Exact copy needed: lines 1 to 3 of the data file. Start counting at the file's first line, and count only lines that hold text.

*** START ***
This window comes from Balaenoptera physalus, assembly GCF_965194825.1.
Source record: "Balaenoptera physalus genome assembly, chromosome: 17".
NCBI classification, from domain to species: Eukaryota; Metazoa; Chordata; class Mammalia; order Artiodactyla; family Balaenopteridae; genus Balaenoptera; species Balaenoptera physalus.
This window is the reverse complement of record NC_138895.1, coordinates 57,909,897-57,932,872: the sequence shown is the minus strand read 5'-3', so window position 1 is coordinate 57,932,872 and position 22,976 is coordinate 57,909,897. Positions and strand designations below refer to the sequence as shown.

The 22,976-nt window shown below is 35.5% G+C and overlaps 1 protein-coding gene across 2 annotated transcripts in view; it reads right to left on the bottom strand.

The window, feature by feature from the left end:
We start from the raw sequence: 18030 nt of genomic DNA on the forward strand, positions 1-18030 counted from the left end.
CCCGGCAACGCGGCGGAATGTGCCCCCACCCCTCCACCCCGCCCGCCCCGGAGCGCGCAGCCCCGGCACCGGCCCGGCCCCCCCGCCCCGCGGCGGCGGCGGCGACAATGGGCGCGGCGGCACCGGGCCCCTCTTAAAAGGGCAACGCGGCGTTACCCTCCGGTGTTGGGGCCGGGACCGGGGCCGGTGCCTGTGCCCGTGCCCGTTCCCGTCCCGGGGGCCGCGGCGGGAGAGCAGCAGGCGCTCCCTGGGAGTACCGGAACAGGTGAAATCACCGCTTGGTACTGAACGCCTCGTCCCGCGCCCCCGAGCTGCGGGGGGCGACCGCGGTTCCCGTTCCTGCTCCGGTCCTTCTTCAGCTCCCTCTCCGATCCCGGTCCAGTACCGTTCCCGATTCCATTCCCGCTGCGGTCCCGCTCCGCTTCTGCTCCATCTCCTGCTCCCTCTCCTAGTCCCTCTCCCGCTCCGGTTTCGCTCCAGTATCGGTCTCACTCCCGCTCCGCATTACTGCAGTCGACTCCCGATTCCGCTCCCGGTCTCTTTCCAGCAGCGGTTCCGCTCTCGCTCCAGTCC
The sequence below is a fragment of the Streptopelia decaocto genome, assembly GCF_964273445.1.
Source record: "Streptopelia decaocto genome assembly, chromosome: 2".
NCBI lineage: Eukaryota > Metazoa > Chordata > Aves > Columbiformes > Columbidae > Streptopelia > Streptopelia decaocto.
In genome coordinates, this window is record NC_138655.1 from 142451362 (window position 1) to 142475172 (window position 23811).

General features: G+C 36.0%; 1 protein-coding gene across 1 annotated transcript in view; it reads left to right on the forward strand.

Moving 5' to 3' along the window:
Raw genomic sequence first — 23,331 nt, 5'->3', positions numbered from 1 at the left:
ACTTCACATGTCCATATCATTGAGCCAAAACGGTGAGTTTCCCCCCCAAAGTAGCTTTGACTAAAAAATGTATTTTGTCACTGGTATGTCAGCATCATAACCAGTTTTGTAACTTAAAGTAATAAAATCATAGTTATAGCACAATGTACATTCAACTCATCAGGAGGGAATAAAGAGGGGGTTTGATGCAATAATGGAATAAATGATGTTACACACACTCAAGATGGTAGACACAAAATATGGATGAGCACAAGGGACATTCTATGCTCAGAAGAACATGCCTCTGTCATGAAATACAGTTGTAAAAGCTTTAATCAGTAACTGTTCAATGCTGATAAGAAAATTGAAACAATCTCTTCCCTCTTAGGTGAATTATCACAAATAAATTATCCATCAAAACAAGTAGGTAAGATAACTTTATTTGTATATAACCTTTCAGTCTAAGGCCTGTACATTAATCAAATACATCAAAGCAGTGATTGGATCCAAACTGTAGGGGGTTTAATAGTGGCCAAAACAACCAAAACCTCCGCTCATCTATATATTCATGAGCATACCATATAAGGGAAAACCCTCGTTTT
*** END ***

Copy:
This window comes from Balaenoptera physalus, assembly GCF_965194825.1.
Source record: "Balaenoptera physalus genome assembly, chromosome: 17".
NCBI classification, from domain to species: Eukaryota; Metazoa; Chordata; class Mammalia; order Artiodactyla; family Balaenopteridae; genus Balaenoptera; species Balaenoptera physalus.